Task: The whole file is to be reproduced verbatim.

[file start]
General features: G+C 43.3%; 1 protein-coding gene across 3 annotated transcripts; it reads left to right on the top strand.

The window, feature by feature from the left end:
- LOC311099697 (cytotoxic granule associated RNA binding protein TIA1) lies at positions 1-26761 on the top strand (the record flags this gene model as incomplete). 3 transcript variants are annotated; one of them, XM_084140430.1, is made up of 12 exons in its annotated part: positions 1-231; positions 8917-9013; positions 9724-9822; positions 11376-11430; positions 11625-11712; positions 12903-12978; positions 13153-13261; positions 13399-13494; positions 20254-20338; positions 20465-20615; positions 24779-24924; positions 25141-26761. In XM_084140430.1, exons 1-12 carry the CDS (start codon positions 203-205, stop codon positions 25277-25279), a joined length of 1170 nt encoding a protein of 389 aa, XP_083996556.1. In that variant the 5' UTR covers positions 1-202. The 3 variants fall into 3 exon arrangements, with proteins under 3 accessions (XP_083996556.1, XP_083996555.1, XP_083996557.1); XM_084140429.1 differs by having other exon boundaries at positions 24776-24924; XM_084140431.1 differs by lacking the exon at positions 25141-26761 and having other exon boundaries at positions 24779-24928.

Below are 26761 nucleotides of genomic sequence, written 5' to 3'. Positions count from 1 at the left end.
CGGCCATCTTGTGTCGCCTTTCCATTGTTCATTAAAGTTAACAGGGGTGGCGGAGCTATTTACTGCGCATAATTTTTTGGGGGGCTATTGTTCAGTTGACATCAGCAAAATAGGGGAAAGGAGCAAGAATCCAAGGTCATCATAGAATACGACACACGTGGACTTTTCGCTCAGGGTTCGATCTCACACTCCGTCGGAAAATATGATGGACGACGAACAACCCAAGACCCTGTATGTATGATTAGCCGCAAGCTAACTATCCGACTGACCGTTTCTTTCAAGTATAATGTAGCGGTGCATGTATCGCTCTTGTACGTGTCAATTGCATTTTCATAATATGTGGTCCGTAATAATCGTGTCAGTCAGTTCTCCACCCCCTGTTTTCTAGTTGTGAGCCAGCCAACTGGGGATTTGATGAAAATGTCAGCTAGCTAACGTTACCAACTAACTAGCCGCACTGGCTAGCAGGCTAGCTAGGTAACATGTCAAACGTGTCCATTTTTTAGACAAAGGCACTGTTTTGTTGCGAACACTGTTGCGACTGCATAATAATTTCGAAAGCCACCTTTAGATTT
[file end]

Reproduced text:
General features: G+C 43.3%; 1 protein-coding gene across 3 annotated transcripts; it reads left to right on the top strand.

The window, feature by feature from the left end:
- LOC311099697 (cytotoxic granule associated RNA binding protein TIA1) lies at positions 1-26761 on the top strand (the record flags this gene model as incomplete). 3 transcript variants are annotated; one of them, XM_084140430.1, is made up of 12 exons in its annotated part: positions 1-231; positions 8917-9013; positions 9724-9822; positions 11376-11430; positions 11625-11712; positions 12903-12978; positions 13153-13261; positions 13399-13494; positions 20254-20338; positions 20465-20615; positions 24779-24924; positions 25141-26761. In XM_084140430.1, exons 1-12 carry the CDS (start codon positions 203-205, stop codon positions 25277-25279), a joined length of 1170 nt encoding a protein of 389 aa, XP_083996556.1. In that variant the 5' UTR covers positions 1-202. The 3 variants fall into 3 exon arrangements, with proteins under 3 accessions (XP_083996556.1, XP_083996555.1, XP_083996557.1); XM_084140429.1 differs by having other exon boundaries at positions 24776-24924; XM_084140431.1 differs by lacking the exon at positions 25141-26761 and having other exon boundaries at positions 24779-24928.

Below are 26761 nucleotides of genomic sequence, written 5' to 3'. Positions count from 1 at the left end.
CGGCCATCTTGTGTCGCCTTTCCATTGTTCATTAAAGTTAACAGGGGTGGCGGAGCTATTTACTGCGCATAATTTTTTGGGGGGCTATTGTTCAGTTGACATCAGCAAAATAGGGGAAAGGAGCAAGAATCCAAGGTCATCATAGAATACGACACACGTGGACTTTTCGCTCAGGGTTCGATCTCACACTCCGTCGGAAAATATGATGGACGACGAACAACCCAAGACCCTGTATGTATGATTAGCCGCAAGCTAACTATCCGACTGACCGTTTCTTTCAAGTATAATGTAGCGGTGCATGTATCGCTCTTGTACGTGTCAATTGCATTTTCATAATATGTGGTCCGTAATAATCGTGTCAGTCAGTTCTCCACCCCCTGTTTTCTAGTTGTGAGCCAGCCAACTGGGGATTTGATGAAAATGTCAGCTAGCTAACGTTACCAACTAACTAGCCGCACTGGCTAGCAGGCTAGCTAGGTAACATGTCAAACGTGTCCATTTTTTAGACAAAGGCACTGTTTTGTTGCGAACACTGTTGCGACTGCATAATAATTTCGAAAGCCACCTTTAGATTT